It will include global challenges, such as the climate crisis; mobilizing resources for development, which is a big theme this year at the U.N. General Assembly; talk about the work that we've done, including some of the announcements that we made at the G- -- that the President made at the G20 recently.

And we'll talk to our commitment to the principles that are at play in some of the world's most serious conflicts right now, preeminently with Ukraine, and what we're going to do to make sure that the U.N. Charter is upheld and to strengthen coalition in favor of Russia's independence in light of a brutal conflict and also reiterate our commitment to human rights worldwide and keeping human rights at the core of the U.N. system.

I can't speak to the bilateral meeting with -- that the President is having on Wednesday with the Israeli Prime Minister. As I said, we'll be sharing more information about that later.

Q: Hi. Thank you so very much for doing this. I have two questions, if I may. The fact that the absence of four leaders of the so-called P5 causes some debate -- you know, there are discussions that this could fuel a sense of -- among many that the U.N. is less action-oriented and thus less consequential, if you want, than other venues, such as, you know, G20 or even BRICS that, you know, Chinese president decided to attend, which doesn't (inaudible). So, let me get your reaction to that. How does the President digest the fact that he will be the only P5 leader being present there?

And second question was C5 -- C5+1, if I may. Can you speak to the importance of the timing and the venue? By now, there are questions about how Washington, you know, after leaving Afghanistan, you know, did not prioritize Central Asia for a while. Can you speak to the (inaudible) and if there's any deliverable we should expect tomorrow? Thanks so much.

SENIOR ADMINISTRATION OFFICIAL: (Inaudible.)

SENIOR ADMINISTRATION OFFICIAL: Thank you -- oh, go ahead.

SENIOR ADMINISTRIVE OFFICIAL: Why don't I start with the first one, if that's all right, and then I can turn to my colleague for the second one if that -- if that makes sense.

I would just say that I won't speak for other leaders and -- and their decisions about coming to New York for high-level week. What I would say is that the United States has long seen the U.N. General Assembly as a -- as an incredibly rich and important venue to work with leaders from all over the world to tackle problems that we have in common.

And the President understands the importance of showing up to talk to his counterparts about these issues. And that's why you see such a full agenda for this trip, but not just for the President, for his Cabinet as well.

And one of the distinctive features about this set of meetings this week is every country has an opportunity to come here and work on issues and try to make common cause to solve problems that we're dealing with.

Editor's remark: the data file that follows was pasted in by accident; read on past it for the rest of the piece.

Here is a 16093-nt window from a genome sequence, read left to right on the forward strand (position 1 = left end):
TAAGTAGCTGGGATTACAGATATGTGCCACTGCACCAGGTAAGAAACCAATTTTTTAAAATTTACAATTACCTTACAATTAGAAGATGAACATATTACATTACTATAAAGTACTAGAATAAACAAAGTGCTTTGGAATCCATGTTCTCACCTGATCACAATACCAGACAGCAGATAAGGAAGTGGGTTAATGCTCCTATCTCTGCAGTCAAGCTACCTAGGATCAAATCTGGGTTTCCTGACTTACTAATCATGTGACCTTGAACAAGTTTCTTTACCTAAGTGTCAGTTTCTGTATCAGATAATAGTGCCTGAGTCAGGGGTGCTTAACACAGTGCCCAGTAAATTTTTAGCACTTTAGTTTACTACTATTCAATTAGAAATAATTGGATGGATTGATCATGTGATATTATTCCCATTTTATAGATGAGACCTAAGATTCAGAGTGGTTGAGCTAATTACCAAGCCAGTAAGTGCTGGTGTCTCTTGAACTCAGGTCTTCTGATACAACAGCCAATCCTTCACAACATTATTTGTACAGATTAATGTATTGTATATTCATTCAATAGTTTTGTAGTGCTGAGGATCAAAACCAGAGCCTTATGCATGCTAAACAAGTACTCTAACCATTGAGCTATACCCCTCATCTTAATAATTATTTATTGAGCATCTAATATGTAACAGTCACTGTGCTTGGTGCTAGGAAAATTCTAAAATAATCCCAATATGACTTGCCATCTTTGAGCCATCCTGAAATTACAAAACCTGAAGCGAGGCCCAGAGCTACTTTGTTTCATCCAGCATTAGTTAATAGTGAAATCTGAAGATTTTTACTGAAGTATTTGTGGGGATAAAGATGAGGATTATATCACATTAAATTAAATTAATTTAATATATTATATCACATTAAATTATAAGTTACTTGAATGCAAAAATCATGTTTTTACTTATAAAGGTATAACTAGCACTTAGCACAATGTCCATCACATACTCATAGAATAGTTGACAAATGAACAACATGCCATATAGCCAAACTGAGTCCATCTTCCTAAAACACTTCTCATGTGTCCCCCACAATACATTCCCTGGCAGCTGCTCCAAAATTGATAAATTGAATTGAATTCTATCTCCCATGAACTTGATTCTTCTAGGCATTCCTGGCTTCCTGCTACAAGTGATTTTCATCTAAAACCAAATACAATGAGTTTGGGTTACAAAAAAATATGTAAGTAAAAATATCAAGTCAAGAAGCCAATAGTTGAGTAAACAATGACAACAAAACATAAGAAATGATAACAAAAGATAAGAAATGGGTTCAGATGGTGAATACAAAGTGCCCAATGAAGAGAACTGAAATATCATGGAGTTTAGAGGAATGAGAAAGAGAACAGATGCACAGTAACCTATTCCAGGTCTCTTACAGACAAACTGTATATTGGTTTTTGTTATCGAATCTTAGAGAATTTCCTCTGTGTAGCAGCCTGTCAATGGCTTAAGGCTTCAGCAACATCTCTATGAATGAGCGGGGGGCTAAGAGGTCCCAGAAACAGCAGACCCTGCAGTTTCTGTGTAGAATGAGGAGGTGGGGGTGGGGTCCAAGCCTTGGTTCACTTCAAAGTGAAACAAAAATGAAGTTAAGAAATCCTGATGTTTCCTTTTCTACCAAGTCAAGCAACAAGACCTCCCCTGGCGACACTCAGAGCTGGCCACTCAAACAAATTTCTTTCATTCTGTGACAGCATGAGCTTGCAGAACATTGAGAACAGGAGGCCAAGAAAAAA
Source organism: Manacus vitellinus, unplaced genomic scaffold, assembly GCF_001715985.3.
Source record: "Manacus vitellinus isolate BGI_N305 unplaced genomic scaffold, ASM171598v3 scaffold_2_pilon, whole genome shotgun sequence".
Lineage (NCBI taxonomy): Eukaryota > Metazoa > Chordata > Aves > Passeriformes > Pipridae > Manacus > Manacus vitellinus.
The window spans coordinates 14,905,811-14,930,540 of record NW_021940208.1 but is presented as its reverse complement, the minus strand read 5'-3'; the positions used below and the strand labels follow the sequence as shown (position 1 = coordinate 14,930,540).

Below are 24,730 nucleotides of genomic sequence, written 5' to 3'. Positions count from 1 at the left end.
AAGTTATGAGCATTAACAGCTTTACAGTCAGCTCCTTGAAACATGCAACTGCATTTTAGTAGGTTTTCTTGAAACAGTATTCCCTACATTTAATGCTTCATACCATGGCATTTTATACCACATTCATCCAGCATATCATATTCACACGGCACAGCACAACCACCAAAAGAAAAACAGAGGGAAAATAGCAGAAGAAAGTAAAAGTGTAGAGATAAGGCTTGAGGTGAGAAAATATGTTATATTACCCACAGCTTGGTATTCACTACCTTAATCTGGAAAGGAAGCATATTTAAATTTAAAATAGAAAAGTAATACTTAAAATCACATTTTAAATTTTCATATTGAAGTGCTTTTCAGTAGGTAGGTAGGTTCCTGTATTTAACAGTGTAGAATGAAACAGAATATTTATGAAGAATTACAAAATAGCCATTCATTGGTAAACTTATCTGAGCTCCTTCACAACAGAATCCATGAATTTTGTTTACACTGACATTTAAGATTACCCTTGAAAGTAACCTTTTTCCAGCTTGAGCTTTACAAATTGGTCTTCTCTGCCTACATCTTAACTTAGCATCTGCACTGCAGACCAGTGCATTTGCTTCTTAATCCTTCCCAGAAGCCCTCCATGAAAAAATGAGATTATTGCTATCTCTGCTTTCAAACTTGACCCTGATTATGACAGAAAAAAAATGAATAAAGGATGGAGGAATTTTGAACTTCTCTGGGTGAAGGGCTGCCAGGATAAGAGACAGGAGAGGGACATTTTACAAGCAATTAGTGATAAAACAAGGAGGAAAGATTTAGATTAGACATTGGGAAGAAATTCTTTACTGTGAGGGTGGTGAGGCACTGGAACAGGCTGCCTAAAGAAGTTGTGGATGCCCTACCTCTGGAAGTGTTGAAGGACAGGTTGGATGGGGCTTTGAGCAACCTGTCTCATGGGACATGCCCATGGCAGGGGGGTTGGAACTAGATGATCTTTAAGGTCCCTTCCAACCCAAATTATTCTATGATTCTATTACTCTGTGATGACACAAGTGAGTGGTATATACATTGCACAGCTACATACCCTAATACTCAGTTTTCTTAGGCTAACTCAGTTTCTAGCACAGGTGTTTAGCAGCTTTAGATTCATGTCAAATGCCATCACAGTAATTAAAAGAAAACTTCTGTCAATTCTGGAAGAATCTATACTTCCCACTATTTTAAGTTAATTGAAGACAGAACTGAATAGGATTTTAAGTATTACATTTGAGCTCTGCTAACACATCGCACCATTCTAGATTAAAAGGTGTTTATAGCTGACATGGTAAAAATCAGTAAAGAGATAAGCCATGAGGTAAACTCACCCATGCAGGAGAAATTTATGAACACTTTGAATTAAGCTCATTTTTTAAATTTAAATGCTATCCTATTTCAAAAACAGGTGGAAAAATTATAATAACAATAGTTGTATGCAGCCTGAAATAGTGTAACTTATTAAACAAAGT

And so, when you look at some of the events that we're having, some of the areas where we're trying to make progress, we have artificial intelligence on the agenda. The Secretary had an event today looking at that with a number of other leaders.

We've got synthetic drugs and the Fentanyl crisis. And -- and an issue that -- that we share in common with a number of countries, we're rallying countries to try to address that together.

We've got the whole range of issues around the sustainable development goals, including on public health, on the climate crisis, on addressing pandemic preparedness. And we're -- we're working with countries all over the world to try to make progress on these issues and many more.

So, we see it as a really good opportunity to get some serious diplomacy done and make progress on some issues. And we'll have more to say about those accomplishments during the course of the week. But for us, it's a really good opportunity to speak to the rest of the world, to meet with the rest of the world, and try to make progress together.

SENIOR ADMINISTRATION OFFICIAL: Thanks. I think that's actually a fantastic segue to the question on the C5+1 summit, because I think that's an excellent example of the kind of opportunity that we have here to do some really important business.

We are meeting in this unique format with these countries to really iron out a positive agenda on the ways that we're going to collab- -- on the issues where we're going to collaborate, again, on issues ranging from climate to regional issues, reforms to improve governance and the rule of law.

And as my colleague said, you know, we see opportunities here to just get a lot of business done for the United States and the world. And this is a great example of how we're building partnerships and taking advantage of this preeminent global forum to have meetings that might be more difficult to convene in other locales in other times.

Q: Can you hear me all right?

Okay, great. Thank you both for making yourselves available to us. There's been concern here at home, in the political context, that President Biden is simply no longer an effective advocate on his own behalf, even in cases where he might be seen as having the facts on his side, such as is the case with various aspects of the economy. What gives you confidence that President Biden, at this stage of his career, can actually move this room of leaders and the global audience?